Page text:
Telling the Truth: Confessions of a Former Tabloid Writer
What do O. J. Simpson, The Bachelorette, Charlie Sheen and Angelina Jolie all have in common? The tabloids love them.
On the way to the grocery store checkout, one cannot help but notice headlines flashing the latest scandals. If the high point of your day was discovering that cheese was on sale, reading up on the latest celebrity dirt is tempting. After all, it is not like you are sitting around gossiping at the office water cooler or making fun of the pants one of the moms wore to your book club. These people are celebrities so they should expect it, right? In truth, regardless of what they should expect, all that really matters is what God expects of us.
I once wrote for a well-known gossip tabloid. I was a young mother with a degree in social work, and a master’s in public administration. My education as a former journalism major enabled me to earn money as a freelancer while I stayed home with my children. I used the Writer’s Guide to Periodicals to research what magazines wanted and how much they were paying.
I pitched a few ideas to a well-known tabloid and one of the editors, Ed, called me. He assigned a story to me about a couple that raised wolves. Even though the tabloid had been sued by a celebrity for reporting malicious lies, Ed assured me that their entire eighth floor was dedicated to fact checking. All my interviews needed to be recorded and mailed in. However, since I was writing for other newspapers and magazines with good reputations, I used a fake name so as not be associated with the tabloid. I felt like a liar. Still, I proceeded, excited to write for a famous publication that would pay $500 an article (in 1989 dollars). The next assignment was a story about a woman charged with child abuse who was allowed to count time at a “fat farm” as time served as part of her jail sentence. I spoke with a man at the health spa (aka “fat farm”) who gave me the full scoop. Later, he called me back. “She’s not stable,” he said. “I changed my mind and I don’t want my interview used.”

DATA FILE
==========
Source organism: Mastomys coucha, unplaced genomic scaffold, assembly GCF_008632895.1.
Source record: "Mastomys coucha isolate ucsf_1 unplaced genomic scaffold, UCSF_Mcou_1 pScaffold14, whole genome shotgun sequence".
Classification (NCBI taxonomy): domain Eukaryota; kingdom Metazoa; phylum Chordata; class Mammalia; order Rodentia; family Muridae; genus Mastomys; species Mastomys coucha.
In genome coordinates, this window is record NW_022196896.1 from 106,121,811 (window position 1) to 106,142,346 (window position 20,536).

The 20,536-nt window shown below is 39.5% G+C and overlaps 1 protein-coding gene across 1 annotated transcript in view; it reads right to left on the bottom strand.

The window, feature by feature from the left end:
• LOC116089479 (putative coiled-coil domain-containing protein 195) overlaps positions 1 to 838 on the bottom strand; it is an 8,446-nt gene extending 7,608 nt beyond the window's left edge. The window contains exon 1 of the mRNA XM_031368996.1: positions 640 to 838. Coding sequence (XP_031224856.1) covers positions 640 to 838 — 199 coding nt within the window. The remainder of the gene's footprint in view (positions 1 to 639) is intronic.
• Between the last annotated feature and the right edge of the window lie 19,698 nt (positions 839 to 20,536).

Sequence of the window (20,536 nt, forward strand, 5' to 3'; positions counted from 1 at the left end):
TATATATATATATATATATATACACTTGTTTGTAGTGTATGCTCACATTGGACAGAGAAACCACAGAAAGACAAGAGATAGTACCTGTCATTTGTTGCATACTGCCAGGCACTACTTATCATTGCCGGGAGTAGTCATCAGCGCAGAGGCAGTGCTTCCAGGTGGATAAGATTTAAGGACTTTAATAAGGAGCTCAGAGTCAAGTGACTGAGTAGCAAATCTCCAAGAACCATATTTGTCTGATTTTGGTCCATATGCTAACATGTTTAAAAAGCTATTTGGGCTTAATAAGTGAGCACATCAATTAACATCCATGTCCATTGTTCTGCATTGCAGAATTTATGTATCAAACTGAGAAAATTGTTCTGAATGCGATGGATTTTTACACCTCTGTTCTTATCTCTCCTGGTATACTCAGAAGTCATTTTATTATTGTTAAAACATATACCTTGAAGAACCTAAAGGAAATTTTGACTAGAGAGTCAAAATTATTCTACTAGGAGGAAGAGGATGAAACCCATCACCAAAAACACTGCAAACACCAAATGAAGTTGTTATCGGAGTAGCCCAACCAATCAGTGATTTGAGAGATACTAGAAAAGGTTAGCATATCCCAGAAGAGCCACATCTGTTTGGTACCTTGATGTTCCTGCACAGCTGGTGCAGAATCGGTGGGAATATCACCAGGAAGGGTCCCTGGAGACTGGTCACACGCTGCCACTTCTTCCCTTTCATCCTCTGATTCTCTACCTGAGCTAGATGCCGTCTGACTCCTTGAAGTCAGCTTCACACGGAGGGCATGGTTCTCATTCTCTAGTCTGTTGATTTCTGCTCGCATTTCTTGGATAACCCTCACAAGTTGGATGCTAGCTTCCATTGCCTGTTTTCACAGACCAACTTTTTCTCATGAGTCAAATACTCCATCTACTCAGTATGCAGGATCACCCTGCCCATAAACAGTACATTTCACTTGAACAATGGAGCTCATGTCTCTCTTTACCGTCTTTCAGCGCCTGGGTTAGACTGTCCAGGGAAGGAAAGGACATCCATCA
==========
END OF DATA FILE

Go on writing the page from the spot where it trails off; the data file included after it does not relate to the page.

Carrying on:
I called Ed to tell him. He chuckled, “That’s of no significance to us,” he said. I had a dark feeling. I had gone into social work to help people. Writing this story was not going to help anyone. The story ended up getting cancelled due to other reasons but Ed’s words haunted me.
Bending the Truth is Not Truthful
The next article was about a dog that was saved from the gas chambers of an animal shelter and then went on to star in Disney movies. When the article was done, Ed called to tell me he wanted it to be a little more dramatic. “Make it sound like the volunteer who saved him did not know if the dog would be dead or alive by the time she got there,” he said.
“But that’s not what happened,” I told him. We talked for a bit and I agreed to do my best to add more drama. Still, I kept everything truthful. When my story appeared in print, however, it was changed to say that the volunteer drove frantically to the shelter not knowing if the dog was dead or alive. I realized that since they did not fear lawsuits from average citizens, they bent the truth when it suited them.
Then, I came across a story I knew the editors would love. But impressing Ed with good story leads was losing its appeal for me. I had begun praying the rosary daily—after having just learned it in my early thirties. I was also reading about the Catholic faith and desired to truly live it.
Writing for the tabloid began to weigh heavy on my heart. Even if I was completely honest, I would still be helping a publication that cared more about money than honesty or people. Temptation was then placed squarely in my path one day when Ed called. “Do you have any good leads?” he asked.
We could really use the money, I thought. I hesitated a moment. I could always do “one last story” then quit. But I felt the choice before me was to follow God or to turn my back on him for the money.
“No,” I said, “I don’t have anything.” It was the truth. I had nothing more for them because I would no longer ignore my conscience. We’d get by without the money.
That same week, God opened another door for me. The opportunity to freelance for Woman’s World Magazine fell into my lap within the same week. They paid the exact same amount, and even though it’s a secular women’s magazine, they were willing to include things in stories like mention of angels and praying to God. I wrote for them for the next ten years before I began writing Catholic books and left the secular media altogether.
My story was a small glimpse into the world of gossip publications, but it became a big opportunity to choose God over something of far lesser value. And isn’t that the same choice when anyone buys a gossip magazine or newspaper? Instead of reading something spiritual or at least in harmony with God, gossip hurts the reputation of others and our own souls. “An evildoer listens to wicked lips; a liar pays attention to a destructive tongue” (Proverbs 17:4).
Writing for an immoral publication contributes to evil, but so does paying money to read it. Instead, rejecting evil and choosing God gives him the opportunity to bless us with something much better.
Art: The Friendly Gossips, Eugene de Blaas, date not shown (though painter lived from 1843-1932), PD-US because of age, Wikimedia Commons.
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